“Third, we should always remember this. When you strap it on against an opponent, always respect the game and your opponent. I’m not sure that was at the level it should have been. In a lot of ways that opponent today was the better team at a lot of things they did.
“We found a way to win because we have better players in this room.
“We can’t leave here today without learning something. We’ve got to learn a lot from tonight. And we’ve got to get back to where we need to be.
“You know what you are capable of. You showed it in the way we played against Michigan. We didn’t do it this weekend but we got the ‘W.’
“We’ve got to get better. Let’s get back to our process.”
The Irish players clearly understood where they fell short Saturday, even in winning:
“It’s definitely a lesson learned, an eye-opener,” offered Irish center and captain Sam Mustipher.
“They came out and played physical and fast and we didn’t execute the way we’re supposed to.”
Added Boykin, “Coach (Kelly) talks about learning from every game we play. What we learned today is that we have to play to our standard every time we step on the field. If we don’t play to our standards, any team can beat us.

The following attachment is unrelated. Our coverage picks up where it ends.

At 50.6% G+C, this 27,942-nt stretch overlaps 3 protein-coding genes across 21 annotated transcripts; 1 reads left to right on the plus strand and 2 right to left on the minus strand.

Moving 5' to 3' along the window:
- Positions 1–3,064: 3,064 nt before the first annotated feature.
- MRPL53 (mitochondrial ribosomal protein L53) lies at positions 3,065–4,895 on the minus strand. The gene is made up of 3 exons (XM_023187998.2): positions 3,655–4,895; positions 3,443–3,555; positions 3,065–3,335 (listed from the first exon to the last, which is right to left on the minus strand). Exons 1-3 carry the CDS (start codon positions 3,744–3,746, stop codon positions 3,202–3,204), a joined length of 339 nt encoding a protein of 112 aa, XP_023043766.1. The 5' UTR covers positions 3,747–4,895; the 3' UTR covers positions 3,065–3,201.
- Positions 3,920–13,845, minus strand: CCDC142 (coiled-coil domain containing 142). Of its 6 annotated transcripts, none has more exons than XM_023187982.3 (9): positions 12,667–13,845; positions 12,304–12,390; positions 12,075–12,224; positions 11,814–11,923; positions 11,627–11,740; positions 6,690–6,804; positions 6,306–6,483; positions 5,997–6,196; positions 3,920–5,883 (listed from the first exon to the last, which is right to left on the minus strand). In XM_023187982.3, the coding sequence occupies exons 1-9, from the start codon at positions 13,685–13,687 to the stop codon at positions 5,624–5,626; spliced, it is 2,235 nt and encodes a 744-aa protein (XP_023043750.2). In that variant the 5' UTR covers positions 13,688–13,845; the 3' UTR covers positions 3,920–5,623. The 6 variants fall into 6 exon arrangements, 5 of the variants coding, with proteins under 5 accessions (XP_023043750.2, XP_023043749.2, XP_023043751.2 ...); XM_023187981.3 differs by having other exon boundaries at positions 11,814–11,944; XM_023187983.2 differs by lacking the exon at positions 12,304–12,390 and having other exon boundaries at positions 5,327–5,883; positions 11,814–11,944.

“We have to prepare the right way and play the right way. Every time.”
That theme was echoed in every corner where Irish players and coaches huddled in the postgame locker room.
A football season weaves in all sorts of directions from one Saturday to the next throughout the fall.
Where the Irish go from here will be based on how Wimbush, Boykin, Mustipher and their teammates negotiate those Notre Dame standards on all those Saturdays to come.
John Heisler, senior associate athletics director at the University of Notre Dame, has been part of the Fighting Irish athletics communications team since 1978. A South Bend, Indiana, native, he is a graduate of the University of Missouri School of Journalism and a member of the College Sports Information Directors of America Hall of Fame. He is editor of the award-winning “Strong of Heart” series.